Enterprise Application Integration

Cloud computing concept. Vector illustrationIntegrating vendor package applications should be a breeze. You have complete online documentation, API’s, lots of metadata, great vendor support, and a plentiful supply of consulting experts who are competing to get your business. What could go wrong?

The mantra of Business Process Reengineering began in the 1990’s with the rise of major new vendor applications to handle common financial and manufacturing functions.  This reengineering involves the redesign of core business processes, with the stated purpose of improving productivity and quality. Companies start with a clean slate and rethink existing processes to deliver more value to the customer. The drivers of this were application vendors like Oracle and SAP, and the big consulting firms, who have made hundreds of billions of dollars changing the world, one patch release at a time. Whether reengineering business processes was a need of the business to improve or a need to conform to the design parameters of shiny new vendor applications that replaced archaic systems, we’re there. Over time, people found their careers changing from being developers of custom applications to being system integrators.

Preventing Vendor Lock-In

The first thing that buyers of vendor applications want to know is – will they actually work? And if the vendor applications don’t work for your business or the vendor can’t support their customers, goes out of business, gets bought by a competitor, or abusively raises their annual fees – then what? And what are your corporate goals? If you want to sell your company and your data is locked up by your Cloud vendor, you’ve created an obstacle to acquisition that could be the difference between a payday and a bankruptcy.

The ideal strategy would be if your decision makers had prior experience with every candidate solution before they made the major decision to change key systems. That is never going to happen. So to get in, you have to be able to get out. Vendor lock-in is to be avoided at all costs, if you at all value having a reliable infrastructure for your business and the ability to change systems according to your business needs.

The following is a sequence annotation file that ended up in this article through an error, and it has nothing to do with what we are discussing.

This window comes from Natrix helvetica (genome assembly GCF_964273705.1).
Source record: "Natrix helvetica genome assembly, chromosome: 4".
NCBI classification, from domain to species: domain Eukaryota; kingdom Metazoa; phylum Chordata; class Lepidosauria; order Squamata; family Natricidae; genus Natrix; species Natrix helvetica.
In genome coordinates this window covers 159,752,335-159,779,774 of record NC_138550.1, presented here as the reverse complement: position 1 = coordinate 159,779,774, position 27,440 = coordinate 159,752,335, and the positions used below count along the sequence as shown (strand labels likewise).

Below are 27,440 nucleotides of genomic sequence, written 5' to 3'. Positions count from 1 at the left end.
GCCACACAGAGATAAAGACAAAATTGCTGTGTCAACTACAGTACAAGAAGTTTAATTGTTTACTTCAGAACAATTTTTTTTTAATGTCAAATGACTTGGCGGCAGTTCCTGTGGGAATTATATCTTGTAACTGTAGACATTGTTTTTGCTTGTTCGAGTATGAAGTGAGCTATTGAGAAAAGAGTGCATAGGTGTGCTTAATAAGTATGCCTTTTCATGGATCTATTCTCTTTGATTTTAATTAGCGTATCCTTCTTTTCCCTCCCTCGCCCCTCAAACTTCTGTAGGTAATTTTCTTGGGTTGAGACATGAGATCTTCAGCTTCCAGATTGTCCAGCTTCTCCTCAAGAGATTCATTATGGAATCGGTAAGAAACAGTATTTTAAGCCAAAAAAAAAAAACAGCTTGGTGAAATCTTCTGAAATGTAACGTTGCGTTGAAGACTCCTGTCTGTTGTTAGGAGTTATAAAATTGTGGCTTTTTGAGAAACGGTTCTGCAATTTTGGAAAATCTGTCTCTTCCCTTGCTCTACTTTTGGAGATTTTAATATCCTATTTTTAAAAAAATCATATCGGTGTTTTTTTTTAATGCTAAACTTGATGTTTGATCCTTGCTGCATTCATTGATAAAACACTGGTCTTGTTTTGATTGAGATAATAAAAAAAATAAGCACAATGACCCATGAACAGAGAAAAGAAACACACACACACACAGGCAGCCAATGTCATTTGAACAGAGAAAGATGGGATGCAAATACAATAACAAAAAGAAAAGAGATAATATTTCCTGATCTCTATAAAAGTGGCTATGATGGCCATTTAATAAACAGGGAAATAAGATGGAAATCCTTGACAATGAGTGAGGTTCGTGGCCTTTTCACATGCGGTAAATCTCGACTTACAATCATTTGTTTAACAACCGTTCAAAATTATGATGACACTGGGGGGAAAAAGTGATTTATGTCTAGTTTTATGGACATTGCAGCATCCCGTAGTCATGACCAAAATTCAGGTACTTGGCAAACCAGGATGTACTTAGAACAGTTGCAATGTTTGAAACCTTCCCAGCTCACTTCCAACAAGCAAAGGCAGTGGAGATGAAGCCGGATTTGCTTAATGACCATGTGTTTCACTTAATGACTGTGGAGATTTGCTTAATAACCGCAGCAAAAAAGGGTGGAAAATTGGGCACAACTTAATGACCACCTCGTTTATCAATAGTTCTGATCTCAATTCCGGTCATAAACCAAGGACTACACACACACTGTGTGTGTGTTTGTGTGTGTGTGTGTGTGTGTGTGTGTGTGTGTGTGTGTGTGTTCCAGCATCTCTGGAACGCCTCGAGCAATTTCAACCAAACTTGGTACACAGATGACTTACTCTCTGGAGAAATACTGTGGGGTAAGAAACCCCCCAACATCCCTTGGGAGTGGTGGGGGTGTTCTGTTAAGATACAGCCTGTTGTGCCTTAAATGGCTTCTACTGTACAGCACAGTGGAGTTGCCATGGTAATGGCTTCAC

Application vendors have varying support for data exports. Perhaps your CRM will produce simple lists in CSV format but will not dump the data in any way that could be used to migrate to another CRM. Desktop application vendors have been doing this for years, and some – but not all – Cloud vendors do it too. So if you are to have the peace of mind from being able to escape vendor lock-in, find a third-party solution that will give you a useful export of your data. The export can be either to a database schema or, at a minimum, CSV files. You’ll find other uses for a database data warehouse, if you go that route.

Untangling the Vendor’s Database Design

man untangle a knotIn some cases, the physical implementation of the vendor’s back-end database isn’t even accessible. Legacy applications used proprietary or embedded databases that were not accessible with ordinary ETL or reporting tools. API-based Cloud applications typically do not give you direct access to the physical database; the API layer hides the physical structure with a metadata-driven logical view. One cloud ERP vendor represents all the repeating data wrapped in XML, so that a single record returned by the API contains all the child records within it in long text fields. Another ERP vendor never updates database records; all writes to the database are new records with date stamps so you have all versions of a financial record. This makes navigating the data for reporting a challenge because you have to find the most recent version of each business record to get the current view of the data, but it’s great for auditing purposes.

Custom Objects and Fields

Most vendor packages allow for varying degrees of user customization, with new fields and objects – collections of fields – in the platform’s data dictionary. One CRM vendor stores up to 500 standard fields in one database table for all objects, and up to 500 custom fields in another database table. To get a single record, you use the object type and GUID (Global Unique Identifier) to query the standard fields, and join that to the corresponding row of the custom fields table. This means that the database structure itself is never physically modified, only the content. All data is stored as text, with data and numeric fields converted as appropriate in the user interface or in computations. The data dictionary describes the internal and external names, type, length, and edit mask of each column in the database. If you had access to the back-end database, it would not make sense without the data dictionary.

Documentation

Documentation for a vendor package can consist of external documentation, an active data dictionary, a metadata layer, or just meaningful object and field names exposed in the code. Although external documentation such as web pages or PDF files may contain a lot of detail, the danger is that it may be obsolete or inaccurate. If the product uses an active data dictionary – one that is instrumental to the functioning of the product and not just a place to store information for business analysts – then you at least know that the dictionary definitions match reality. If programmatic code can get to the documentation through a metadata API layer, then you can automate many processes, such as building a database schema that matches the source system’s logical view. In the worst case, you might be able to see the field names by such techniques as Java reflection, which examines hard coded names in Java code provided by the vendor; then you can automate the standard fields but need a separate method of automating custom fields. All of these levels of documentation can lead to automation, but you’ll have to be adept at using whatever you can get.